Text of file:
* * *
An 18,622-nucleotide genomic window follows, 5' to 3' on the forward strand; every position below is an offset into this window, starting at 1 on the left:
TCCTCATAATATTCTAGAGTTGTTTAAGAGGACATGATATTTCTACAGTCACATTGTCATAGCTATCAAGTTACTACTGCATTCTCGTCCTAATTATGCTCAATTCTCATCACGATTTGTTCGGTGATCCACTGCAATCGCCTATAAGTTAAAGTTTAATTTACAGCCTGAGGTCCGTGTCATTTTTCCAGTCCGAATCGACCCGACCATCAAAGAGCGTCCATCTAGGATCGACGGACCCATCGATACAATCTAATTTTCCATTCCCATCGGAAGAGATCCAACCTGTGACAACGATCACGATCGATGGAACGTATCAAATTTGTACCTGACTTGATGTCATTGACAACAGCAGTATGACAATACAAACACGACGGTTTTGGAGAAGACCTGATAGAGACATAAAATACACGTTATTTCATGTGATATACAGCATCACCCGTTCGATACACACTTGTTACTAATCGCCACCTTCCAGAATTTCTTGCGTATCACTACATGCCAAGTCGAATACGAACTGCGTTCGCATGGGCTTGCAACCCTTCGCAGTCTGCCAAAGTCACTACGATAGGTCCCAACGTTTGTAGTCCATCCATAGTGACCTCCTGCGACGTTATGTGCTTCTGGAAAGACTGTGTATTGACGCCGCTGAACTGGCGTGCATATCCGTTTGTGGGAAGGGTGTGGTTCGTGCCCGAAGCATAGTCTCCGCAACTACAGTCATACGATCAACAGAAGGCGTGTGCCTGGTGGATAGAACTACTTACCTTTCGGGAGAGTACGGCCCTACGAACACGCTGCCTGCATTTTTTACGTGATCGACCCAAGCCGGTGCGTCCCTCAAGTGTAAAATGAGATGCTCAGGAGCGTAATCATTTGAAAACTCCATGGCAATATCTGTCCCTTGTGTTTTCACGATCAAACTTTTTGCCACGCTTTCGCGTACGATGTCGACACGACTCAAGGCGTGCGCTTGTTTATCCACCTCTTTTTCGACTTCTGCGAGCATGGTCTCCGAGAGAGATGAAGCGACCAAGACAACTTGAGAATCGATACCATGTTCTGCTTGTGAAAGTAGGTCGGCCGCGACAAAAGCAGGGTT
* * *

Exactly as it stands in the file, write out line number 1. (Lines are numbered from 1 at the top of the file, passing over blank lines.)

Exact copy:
An 18,622-nucleotide genomic window follows, 5' to 3' on the forward strand; every position below is an offset into this window, starting at 1 on the left: